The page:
In addition, the Commission undertook to make a proposal before 31 July on the rate of set-aside for arable crops sown for harvest next year. This will be an improvement on last year's timetable, when the proposal came too late. At the insistence of my right honourable friend, the Commission promised to take full account of the interests of users of cereals, particularly pig and poultry producers, who are having to pay too much for their supplies.

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The Council at last adopted a measure allowing arable land taken out of production for forestry or environmental purposes to count against the set-aside obligation of the farmer concerned. This is something for which the Government have long been pressing, with the full support of environmental and farming organisations. It should boost farmers' participation in forestry and environmental schemes.

Finally, the Council agreed that France could pay certain limited national aids to its wine producers.

CAP Reform Proposals

Lord Jay asked Her Majesty's Government:

    What proposals for reforming the common agricultural policy they intend to put forward in forthcoming European Union negotiations on this topic.

Earl Howe: The Government will continue to press their view at every suitable opportunity that the main response to the faults of the CAP must consist of progressive reductions in product linked support and protection. This would lead to the eventual removal of artificial restrictions on production and the creation of a competitive and market-driven farming industry. Any remaining support should be targeted towards environmental and other specific objectives.

Heart Disease and Respiratory Diseases: Deaths

Lord Dean of Beswick asked Her Majesty's Government:

    Whether they will publish the statistics of deaths in the five largest Metropolitan Authorities outside London, for the latest year for which statistics are available, in the following categories: (a) deaths from heart diseases for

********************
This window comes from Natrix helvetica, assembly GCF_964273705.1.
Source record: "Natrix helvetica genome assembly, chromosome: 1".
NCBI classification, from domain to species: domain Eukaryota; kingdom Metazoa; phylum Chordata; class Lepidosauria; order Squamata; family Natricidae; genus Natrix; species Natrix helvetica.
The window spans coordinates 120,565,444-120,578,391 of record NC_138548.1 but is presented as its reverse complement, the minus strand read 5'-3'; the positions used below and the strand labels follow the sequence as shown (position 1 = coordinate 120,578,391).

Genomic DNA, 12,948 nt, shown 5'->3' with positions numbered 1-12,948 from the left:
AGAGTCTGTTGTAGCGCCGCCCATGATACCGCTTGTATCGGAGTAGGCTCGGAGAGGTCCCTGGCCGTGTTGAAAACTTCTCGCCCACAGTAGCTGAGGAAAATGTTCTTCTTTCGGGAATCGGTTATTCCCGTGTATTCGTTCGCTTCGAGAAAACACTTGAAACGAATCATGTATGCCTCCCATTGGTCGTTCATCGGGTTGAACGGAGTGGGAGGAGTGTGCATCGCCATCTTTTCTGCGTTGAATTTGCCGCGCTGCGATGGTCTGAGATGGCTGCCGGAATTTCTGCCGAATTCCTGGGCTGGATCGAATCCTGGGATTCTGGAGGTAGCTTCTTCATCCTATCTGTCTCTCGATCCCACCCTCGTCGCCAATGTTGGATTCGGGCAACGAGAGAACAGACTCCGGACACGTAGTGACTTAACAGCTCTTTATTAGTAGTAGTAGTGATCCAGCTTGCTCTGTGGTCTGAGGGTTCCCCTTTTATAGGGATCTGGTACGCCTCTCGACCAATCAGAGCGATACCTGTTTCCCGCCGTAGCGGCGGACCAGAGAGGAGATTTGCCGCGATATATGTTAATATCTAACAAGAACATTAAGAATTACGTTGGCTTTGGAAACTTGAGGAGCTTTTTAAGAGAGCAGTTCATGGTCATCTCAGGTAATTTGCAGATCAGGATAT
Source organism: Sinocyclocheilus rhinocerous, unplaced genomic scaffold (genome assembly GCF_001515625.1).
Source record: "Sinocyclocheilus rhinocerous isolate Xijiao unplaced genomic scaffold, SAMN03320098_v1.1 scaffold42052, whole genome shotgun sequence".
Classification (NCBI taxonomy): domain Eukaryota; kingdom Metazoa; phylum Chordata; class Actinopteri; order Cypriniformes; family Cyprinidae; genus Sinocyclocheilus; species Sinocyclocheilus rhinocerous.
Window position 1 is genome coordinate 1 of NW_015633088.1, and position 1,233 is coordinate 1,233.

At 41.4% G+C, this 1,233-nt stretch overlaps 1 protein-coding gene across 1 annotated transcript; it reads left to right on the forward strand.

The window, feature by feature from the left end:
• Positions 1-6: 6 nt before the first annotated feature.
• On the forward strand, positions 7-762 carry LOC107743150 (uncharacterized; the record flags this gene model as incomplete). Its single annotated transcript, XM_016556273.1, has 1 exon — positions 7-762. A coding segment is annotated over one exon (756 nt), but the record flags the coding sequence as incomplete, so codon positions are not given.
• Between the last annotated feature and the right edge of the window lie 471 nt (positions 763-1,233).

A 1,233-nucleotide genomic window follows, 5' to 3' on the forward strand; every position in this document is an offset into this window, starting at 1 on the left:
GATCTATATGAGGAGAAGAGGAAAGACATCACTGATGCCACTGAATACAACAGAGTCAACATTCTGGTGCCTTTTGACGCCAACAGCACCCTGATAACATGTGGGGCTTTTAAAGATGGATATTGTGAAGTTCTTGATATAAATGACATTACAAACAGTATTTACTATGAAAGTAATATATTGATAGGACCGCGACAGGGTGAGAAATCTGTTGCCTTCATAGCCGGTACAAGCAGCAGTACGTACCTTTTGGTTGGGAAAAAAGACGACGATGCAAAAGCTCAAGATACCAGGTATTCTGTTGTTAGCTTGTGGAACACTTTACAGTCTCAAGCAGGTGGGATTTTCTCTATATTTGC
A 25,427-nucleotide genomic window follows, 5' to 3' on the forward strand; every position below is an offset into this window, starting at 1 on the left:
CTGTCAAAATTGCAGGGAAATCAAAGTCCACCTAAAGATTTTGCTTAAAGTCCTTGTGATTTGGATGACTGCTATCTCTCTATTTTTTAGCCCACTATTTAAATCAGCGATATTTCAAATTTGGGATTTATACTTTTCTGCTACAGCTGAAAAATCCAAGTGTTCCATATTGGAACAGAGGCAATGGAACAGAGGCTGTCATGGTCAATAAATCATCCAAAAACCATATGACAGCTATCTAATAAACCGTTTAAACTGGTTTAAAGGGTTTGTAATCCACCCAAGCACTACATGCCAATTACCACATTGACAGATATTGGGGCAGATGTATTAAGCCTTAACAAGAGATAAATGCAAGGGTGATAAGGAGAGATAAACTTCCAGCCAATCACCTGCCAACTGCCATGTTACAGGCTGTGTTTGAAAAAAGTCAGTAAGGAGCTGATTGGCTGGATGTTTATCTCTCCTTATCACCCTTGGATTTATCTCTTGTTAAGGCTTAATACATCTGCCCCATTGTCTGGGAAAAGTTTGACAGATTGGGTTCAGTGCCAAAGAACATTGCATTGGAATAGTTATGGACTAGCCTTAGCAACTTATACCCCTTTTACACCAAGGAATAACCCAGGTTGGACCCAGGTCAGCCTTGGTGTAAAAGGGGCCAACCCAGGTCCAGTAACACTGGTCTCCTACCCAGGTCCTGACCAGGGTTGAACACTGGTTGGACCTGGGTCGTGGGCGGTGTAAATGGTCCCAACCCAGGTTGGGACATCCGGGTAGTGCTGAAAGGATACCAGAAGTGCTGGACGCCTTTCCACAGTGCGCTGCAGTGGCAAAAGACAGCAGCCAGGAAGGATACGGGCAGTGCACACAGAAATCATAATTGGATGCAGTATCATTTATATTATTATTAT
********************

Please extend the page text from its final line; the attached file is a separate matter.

(i) men over 50

    (ii) women over 50

    (iii) men under 50

    (iv) women under 50

(b) deaths from lung diseases and respiratory problems for the same groups; and the national statistics covering the same diseases, broken down into the same categories.

The Parliamentary Under-Secretary of State, Department of Health (Baroness Cumberlege): The information is shown in the tables.

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Deaths from heart disease (ICD(1) code 390–429) for 1993:
<50 50 and over
Greater Manchester Males 206 4,791
Females 64 4,879
Merseyside Males 99 2,633
Females 39 2,835
South Yorkshire Males 109 2,390
Females 22 2,238
West Midlands Males 196 4,636
Females 48 4,330
West Yorkshire Males 151 3,649
Females 40 3,504
England and Wales Males 3,383 88,489
Females 906 86,185

(1) International Classification of Diseases, 9th Revision.

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Deaths from respiratory disease (ICD(1) code 460–519) for 1993:

<50 50 and over
Greater Manchester Males 62 2,258
Females 44 2,752
Merseyside Males 32 1,427
Females 25 1,822
South Yorkshire Males 12 1,005
Females 11 1,168
West Midlands Males 60 2,152
Females 30 2,352
West Yorkshire Males 38 1,748
Females 34 2,140
England and Wales Males 1,056 40,746
Females 623 48,445

(1) International Classification of Diseases, 9th Revision.